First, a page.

Exactly a year after the Jagersfontein mudslide disaster, little has changed for the southern Free State community which says it has been forgotten.
Monday marked one year since the disaster which claimed the lives of two people, leaving 40 others injured after a tailings dam wall at the Jagersfontein diamond mine broke, flooding the townships of Charlesville and Itumeleng.
To mark the anniversary, the Bench Marks Foundation released a damning report which found that none of the victims have had their dignity restored. It said people are still living in rental accommodation, backrooms or with extended families.
The report also found that there is no official investigation into the disaster.
The report further suggested that the departments of water, minerals and energy, health and safety and environment failed to regulate the mine in regards to the tailings and should take some responsibility.
In May, Free State premier Mxolisi Dukwana, who visited the area with deputy president Paul Mashatile, promised residents that homes would be rebuilt and jobs would be created.
Lead researcher David van Wyk said there is a loss of trust in a stable environment as well as loss of security.
“The community was promised that there would be an investigation into the disaster, we have yet to see an official investigation. We hear of court cases against the company but the details are not shared with the community. The community is left in the dark,” Van Wyk said.
Resident Kgathatso Moshe said that the lack of progress doesn’t sit well with him.
“I am not happy about what’s happening. It really isn’t a nice feeling at all, especially when you look around and there have been no changes. The government isn’t trustworthy and they are unreliable because there are people who are still suffering. We haven’t really had any progress, especially with the cases that have been opened,” he said.
Boitumelo Scholtz said promises made by the government were not kept.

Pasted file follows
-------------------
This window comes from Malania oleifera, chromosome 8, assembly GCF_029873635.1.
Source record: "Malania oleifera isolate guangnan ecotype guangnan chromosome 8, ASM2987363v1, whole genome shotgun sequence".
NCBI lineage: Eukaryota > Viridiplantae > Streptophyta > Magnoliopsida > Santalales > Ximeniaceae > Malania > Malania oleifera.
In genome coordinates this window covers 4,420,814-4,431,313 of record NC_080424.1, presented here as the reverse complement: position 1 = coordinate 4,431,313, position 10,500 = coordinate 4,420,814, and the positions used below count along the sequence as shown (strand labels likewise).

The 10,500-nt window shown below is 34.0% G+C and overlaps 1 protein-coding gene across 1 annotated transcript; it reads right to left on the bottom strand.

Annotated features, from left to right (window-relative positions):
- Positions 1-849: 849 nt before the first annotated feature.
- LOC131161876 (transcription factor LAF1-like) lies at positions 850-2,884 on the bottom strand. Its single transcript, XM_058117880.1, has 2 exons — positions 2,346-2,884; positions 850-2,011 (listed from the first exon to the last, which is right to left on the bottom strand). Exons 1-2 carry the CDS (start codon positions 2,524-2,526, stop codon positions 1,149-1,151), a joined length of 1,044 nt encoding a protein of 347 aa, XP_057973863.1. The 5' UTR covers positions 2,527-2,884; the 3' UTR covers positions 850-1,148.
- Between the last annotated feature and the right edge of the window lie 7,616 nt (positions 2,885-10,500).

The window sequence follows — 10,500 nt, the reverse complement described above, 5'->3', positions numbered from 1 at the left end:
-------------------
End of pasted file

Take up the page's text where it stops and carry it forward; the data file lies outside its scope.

“The government just comes and goes, does little and then disappears to only appear after many months and with nothing to show for it. Only five houses have started being built and out of those five houses only three are ready but no one has been living in those houses and we are here [where the report was being released in the area] to hear feedback on what’s going on because no one is telling us anything,” Scholtz said.
Papi Mohajane, 52, who lost his house said: “It’s still painful even now even though it happened last year, it’s still fresh to a lot of us and I would be angry if there wasn’t anything happening but the progress although little and slow is still a relief.”
The family of 78-year-old Aaron Mosoeu who was swept away by the mudslide commemorated the disaster by visiting his grave.
His sister Dimakatso Mosoeu said: “It has been very painful and hard but we have managed to get by. We live in Bloemfontein [about 130km to the north] and travelled to Jagersfontein to spend the day at his grave.”
The foundation further highlighted that the disaster has caused environmental issues in the already economically depressed area.
“Professors from the University of Free State have said that the sludge itself is not dangerous but we are worried because the dust from dried up sludge. The dust fills up the air in the area during ongoing clean-up operation and when big trucks drive up and down.
“We looked at other academic studies which were done long before the disaster of those tailings and of that environment, and it was found that the tailings waste in that area contains high levels of arsenic (a poisonous chemical element) and the arsenic has also infiltrated the natural water around the mine. Members of the community are complaining about coughing, itchy skin, nose bleeds and headaches as the clean up operations are continuing,” Van Wyk said.
The report said that tailings should be monitored and should not be close to public institutions.
In September 2022, Sowetan established that before the incident, Jagersfontein Developments, which operates the mine, had received a warning about the rise in water levels at its tailings dam.